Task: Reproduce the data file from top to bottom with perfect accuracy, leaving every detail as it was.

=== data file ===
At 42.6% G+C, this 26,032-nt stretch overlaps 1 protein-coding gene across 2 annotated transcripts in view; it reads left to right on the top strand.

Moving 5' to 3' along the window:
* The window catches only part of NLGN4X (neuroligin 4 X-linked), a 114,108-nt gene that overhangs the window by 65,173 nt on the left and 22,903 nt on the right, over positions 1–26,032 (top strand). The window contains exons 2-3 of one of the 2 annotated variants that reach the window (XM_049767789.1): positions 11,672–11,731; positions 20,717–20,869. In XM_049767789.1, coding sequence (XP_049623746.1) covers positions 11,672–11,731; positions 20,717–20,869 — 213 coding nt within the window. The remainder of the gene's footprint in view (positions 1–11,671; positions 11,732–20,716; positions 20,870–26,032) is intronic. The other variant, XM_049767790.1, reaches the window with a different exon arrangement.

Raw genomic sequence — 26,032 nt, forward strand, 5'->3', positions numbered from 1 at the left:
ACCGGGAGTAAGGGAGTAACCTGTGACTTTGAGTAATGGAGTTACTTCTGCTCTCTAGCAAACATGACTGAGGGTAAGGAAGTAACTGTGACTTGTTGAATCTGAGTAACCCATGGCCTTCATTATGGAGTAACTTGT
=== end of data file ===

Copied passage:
At 42.6% G+C, this 26,032-nt stretch overlaps 1 protein-coding gene across 2 annotated transcripts in view; it reads left to right on the top strand.

Moving 5' to 3' along the window:
* The window catches only part of NLGN4X (neuroligin 4 X-linked), a 114,108-nt gene that overhangs the window by 65,173 nt on the left and 22,903 nt on the right, over positions 1–26,032 (top strand). The window contains exons 2-3 of one of the 2 annotated variants that reach the window (XM_049767789.1): positions 11,672–11,731; positions 20,717–20,869. In XM_049767789.1, coding sequence (XP_049623746.1) covers positions 11,672–11,731; positions 20,717–20,869 — 213 coding nt within the window. The remainder of the gene's footprint in view (positions 1–11,671; positions 11,732–20,716; positions 20,870–26,032) is intronic. The other variant, XM_049767790.1, reaches the window with a different exon arrangement.

Raw genomic sequence — 26,032 nt, forward strand, 5'->3', positions numbered from 1 at the left:
ACCGGGAGTAAGGGAGTAACCTGTGACTTTGAGTAATGGAGTTACTTCTGCTCTCTAGCAAACATGACTGAGGGTAAGGAAGTAACTGTGACTTGTTGAATCTGAGTAACCCATGGCCTTCATTATGGAGTAACTTGT